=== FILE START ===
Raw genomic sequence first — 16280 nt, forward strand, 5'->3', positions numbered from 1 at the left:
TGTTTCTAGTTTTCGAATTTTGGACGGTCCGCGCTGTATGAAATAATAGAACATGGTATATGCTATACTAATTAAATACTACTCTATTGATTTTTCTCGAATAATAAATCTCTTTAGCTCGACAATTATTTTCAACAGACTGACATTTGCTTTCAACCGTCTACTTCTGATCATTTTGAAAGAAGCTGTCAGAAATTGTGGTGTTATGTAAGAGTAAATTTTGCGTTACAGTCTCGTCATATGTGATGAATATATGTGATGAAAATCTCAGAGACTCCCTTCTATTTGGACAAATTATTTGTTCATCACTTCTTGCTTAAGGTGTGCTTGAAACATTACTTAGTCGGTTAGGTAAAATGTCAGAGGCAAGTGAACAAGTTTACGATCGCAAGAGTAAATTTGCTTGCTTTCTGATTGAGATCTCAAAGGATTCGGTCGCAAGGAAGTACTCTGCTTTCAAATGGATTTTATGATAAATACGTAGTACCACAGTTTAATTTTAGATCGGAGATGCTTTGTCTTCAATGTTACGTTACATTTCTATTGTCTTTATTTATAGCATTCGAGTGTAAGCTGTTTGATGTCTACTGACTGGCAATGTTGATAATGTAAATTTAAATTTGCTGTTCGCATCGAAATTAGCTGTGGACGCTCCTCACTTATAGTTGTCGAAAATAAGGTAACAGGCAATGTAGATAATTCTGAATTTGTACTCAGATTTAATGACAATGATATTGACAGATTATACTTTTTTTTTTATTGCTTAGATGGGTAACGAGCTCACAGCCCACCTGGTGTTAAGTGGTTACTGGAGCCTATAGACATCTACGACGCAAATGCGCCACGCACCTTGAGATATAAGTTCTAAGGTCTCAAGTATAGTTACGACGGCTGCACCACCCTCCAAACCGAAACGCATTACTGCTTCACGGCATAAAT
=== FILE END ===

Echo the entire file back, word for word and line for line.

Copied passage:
Raw genomic sequence first — 16280 nt, forward strand, 5'->3', positions numbered from 1 at the left:
TGTTTCTAGTTTTCGAATTTTGGACGGTCCGCGCTGTATGAAATAATAGAACATGGTATATGCTATACTAATTAAATACTACTCTATTGATTTTTCTCGAATAATAAATCTCTTTAGCTCGACAATTATTTTCAACAGACTGACATTTGCTTTCAACCGTCTACTTCTGATCATTTTGAAAGAAGCTGTCAGAAATTGTGGTGTTATGTAAGAGTAAATTTTGCGTTACAGTCTCGTCATATGTGATGAATATATGTGATGAAAATCTCAGAGACTCCCTTCTATTTGGACAAATTATTTGTTCATCACTTCTTGCTTAAGGTGTGCTTGAAACATTACTTAGTCGGTTAGGTAAAATGTCAGAGGCAAGTGAACAAGTTTACGATCGCAAGAGTAAATTTGCTTGCTTTCTGATTGAGATCTCAAAGGATTCGGTCGCAAGGAAGTACTCTGCTTTCAAATGGATTTTATGATAAATACGTAGTACCACAGTTTAATTTTAGATCGGAGATGCTTTGTCTTCAATGTTACGTTACATTTCTATTGTCTTTATTTATAGCATTCGAGTGTAAGCTGTTTGATGTCTACTGACTGGCAATGTTGATAATGTAAATTTAAATTTGCTGTTCGCATCGAAATTAGCTGTGGACGCTCCTCACTTATAGTTGTCGAAAATAAGGTAACAGGCAATGTAGATAATTCTGAATTTGTACTCAGATTTAATGACAATGATATTGACAGATTATACTTTTTTTTTTATTGCTTAGATGGGTAACGAGCTCACAGCCCACCTGGTGTTAAGTGGTTACTGGAGCCTATAGACATCTACGACGCAAATGCGCCACGCACCTTGAGATATAAGTTCTAAGGTCTCAAGTATAGTTACGACGGCTGCACCACCCTCCAAACCGAAACGCATTACTGCTTCACGGCATAAAT